New exhibition challenges visitors to imagine the future of food

CAFM
Canada Agriculture and Food Museum
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OTTAWA, ON, April 26, 2019— The future of food may look different than we think. The Canada Agriculture and Food Museum, one of three museums under Ingenium – Canada’s Museums of Science and Innovation, is thrilled to announce the world launch of Edible Futures: Food for Tomorrow, a travelling exhibition curated by the Dutch Institute of Food & Design and presented by the Embassy of the Kingdom of the Netherlands.

 

Opening to the public on April 27, 2019, Edible Futures is a series of thought-provoking art installations that invite visitors to reflect on our shared food future. Presenting multiple perspectives on global food security issues such as climate change, declining fresh water supply, loss of biodiversity, food waste, and the gap between producers and consumers, Edible Futures asks visitors to imagine what the future of food will look like, and what role each of us might play in changing it.

 

Bridging the gap between the Science, Technology, Engineering, Arts, and Math (STEAM) disciplines, Edible Futures presents 13 international artists’ designs. Each design brings its own stimulating point of view, and raises questions on how we deal with food and technology. Visitors can experience the artworks from imagined perspectives — the roles of consumer or producer via two personalized audio guide narratives, offering the unique opportunity to engage with the exhibition from multiple viewpoints. In each narrative, visitors are transported to alternative futures, where they are invited to step outside the confines of reality and reflect freely on the future of food.

 

Edible Futures will be on display at the Canada Agriculture and Food Museum until Fall 2019. More information on this exhibition can be found on the Ingenium website.

Quotes

“The Canada Agriculture and Food Museum is thrilled to bring Edible Futures: Food for Tomorrow to Canada for its first world launch. This thought-provoking exhibition offers a unique perspective on the timely issue of food security, which we aim to bring into focus over the next five years. We hope to spark curiosity and invite our visitors to reflect on the multitude of ways we can imagine the future of food. We are very grateful for the thought leadership being encouraged through this partnership with the Embassy of the Kingdom of the Netherlands.”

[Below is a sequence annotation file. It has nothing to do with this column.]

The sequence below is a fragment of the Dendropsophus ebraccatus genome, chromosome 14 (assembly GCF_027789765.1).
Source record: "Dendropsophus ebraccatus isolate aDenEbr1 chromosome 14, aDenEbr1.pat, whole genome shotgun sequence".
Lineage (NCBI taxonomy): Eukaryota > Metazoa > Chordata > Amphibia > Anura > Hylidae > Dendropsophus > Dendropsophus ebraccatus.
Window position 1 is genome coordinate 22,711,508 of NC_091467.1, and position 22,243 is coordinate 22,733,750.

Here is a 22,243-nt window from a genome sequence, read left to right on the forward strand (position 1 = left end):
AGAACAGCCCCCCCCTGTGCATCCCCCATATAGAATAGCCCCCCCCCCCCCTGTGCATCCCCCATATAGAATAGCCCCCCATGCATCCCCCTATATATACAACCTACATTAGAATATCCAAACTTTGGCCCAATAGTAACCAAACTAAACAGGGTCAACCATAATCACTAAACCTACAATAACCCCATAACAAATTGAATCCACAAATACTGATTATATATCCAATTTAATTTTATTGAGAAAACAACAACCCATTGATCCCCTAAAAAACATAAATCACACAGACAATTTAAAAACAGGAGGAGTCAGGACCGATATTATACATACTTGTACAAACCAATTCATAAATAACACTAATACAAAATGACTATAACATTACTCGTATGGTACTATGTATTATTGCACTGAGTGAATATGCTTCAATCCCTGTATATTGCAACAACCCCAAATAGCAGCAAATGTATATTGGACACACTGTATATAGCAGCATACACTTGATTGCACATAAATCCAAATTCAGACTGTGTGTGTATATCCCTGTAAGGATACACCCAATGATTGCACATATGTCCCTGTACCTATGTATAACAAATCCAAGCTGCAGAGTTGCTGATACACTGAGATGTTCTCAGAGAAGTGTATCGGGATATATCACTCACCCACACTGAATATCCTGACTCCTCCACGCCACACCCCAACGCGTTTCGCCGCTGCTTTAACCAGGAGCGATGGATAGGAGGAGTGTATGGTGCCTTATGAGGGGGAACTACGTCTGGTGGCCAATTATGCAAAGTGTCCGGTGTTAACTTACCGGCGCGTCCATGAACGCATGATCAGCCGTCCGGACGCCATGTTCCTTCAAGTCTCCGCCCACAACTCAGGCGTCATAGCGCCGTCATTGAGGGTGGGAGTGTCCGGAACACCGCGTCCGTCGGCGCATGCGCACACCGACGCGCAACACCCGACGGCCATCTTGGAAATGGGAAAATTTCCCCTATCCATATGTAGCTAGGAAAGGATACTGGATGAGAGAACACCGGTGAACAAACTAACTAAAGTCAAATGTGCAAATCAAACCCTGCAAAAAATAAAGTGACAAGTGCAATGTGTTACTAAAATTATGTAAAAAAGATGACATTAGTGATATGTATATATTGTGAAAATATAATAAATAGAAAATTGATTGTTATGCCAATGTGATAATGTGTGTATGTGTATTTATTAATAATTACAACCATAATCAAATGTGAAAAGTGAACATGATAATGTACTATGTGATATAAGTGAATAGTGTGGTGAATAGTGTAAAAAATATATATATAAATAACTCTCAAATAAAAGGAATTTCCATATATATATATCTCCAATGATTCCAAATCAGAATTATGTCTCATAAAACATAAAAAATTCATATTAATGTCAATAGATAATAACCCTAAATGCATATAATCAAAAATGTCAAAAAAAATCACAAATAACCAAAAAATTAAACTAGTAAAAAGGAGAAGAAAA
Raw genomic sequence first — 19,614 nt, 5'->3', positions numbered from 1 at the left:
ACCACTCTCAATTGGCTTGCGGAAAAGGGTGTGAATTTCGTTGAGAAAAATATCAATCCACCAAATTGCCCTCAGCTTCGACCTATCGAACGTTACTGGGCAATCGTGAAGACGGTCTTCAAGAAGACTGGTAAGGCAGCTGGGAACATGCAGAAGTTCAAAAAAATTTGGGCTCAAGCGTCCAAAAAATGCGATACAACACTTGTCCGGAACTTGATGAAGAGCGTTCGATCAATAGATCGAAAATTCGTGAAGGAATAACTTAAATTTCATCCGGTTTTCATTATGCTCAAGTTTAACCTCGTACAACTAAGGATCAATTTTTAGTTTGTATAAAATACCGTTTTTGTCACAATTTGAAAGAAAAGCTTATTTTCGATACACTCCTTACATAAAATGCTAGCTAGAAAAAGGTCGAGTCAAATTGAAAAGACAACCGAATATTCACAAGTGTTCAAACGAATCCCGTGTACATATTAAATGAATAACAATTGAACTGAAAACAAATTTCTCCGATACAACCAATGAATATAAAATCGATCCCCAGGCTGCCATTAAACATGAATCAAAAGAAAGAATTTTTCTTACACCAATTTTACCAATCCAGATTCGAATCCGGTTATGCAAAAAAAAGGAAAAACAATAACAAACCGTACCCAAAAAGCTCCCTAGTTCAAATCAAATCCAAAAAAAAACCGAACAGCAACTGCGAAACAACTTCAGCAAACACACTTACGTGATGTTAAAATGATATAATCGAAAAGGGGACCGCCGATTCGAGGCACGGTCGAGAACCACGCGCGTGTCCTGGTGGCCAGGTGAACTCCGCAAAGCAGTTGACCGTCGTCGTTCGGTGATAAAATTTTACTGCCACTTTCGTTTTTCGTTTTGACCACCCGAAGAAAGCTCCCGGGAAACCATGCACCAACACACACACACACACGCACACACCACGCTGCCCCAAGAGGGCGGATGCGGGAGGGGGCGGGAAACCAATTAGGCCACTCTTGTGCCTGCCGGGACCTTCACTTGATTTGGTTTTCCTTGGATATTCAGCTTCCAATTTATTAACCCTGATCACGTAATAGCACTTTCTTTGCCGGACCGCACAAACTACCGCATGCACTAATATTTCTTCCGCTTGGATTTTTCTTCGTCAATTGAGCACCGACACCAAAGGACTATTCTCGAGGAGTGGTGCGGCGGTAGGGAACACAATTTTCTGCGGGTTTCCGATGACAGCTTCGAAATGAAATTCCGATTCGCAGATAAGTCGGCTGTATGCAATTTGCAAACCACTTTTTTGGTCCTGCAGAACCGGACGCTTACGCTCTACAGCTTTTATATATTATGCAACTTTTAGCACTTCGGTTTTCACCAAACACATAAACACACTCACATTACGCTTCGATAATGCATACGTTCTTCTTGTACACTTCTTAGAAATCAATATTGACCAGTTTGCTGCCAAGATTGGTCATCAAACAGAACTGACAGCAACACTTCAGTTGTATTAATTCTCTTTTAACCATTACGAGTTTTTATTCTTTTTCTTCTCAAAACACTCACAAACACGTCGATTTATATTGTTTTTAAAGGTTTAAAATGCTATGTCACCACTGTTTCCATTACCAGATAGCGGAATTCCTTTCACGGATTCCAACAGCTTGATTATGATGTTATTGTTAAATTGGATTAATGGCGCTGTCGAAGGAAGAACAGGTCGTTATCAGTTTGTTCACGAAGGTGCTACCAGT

-Kerry-Leigh Burchill, Director General, Canada Agriculture and Food Museum

 

“We are proud to present this food-for-thought provoking exhibition about the future of food. As the second largest exporter of agri-food in the world, the Netherlands is actively seeking solutions related to food security and responsible consumption. This exhibition will highlight the role of Dutch design and art in innovation, and in addressing societal challenges. We have found a fantastic partner in the Canada Agriculture and Food Museum in Ottawa for its world premiere and are like-minded in the challenges ahead of us.”

-Henk van der Zwan, Ambassador, Embassy of the Kingdom of the Netherlands to Canada

 

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Media Contact

Christine Clouthier
Ingenium – Canada’s Museums of Science and Innovation

cclouthier@IngeniumCanada.org
613-410-5943

 

Keum Roling

Embassy of the Kingdom of the Netherlands to Canada

OTT-PPC@minbuza.nl

613-670-6031
 

About the Canada Agriculture and Food Museum
The Canada Agriculture and Food Museum, one of the three museums under Ingenium - Canada's Museums of Science and Innovation, is located at Ottawa’s Central Experimental Farm, which traces its roots to 1886 and is the world’s only working farm in the heart of a capital city. The museum offers programs and exhibitions on Canada’s agricultural heritage, food literacy, and on the benefits and relationship of agricultural science and technology to Canadians’ everyday lives. It provides visitors with a unique opportunity to see diverse breeds of farm animals important to Canadian agriculture past and present, and to learn about the food they eat. In addition to breeds common to Canadian agriculture, such as Holstein dairy cows and Angus beef cows, the museum also has Canadienne dairy cows, Tamworth pigs, and Clydesdale horses. Many other breeds of dairy and beef cattle, pigs, sheep, horses, poultry, goats, and rabbits round out the collection. 

About the Dutch Institute of Food & Design

The Dutch Institute of Food & Design (DIFD) creates a global platform for designers working with food and eating. DIFD explores how we create food and what, why, and how we eat. We show the relevance of food connected to design and design connected to food. We ask critical questions about the discipline and link designers to each other and other sectors. The DIFD brings an emerging design discipline to the next level. With our final goal in mind: to enrich eating cultures and address the societal and environmental challenges around food using design as a tool to achieve this.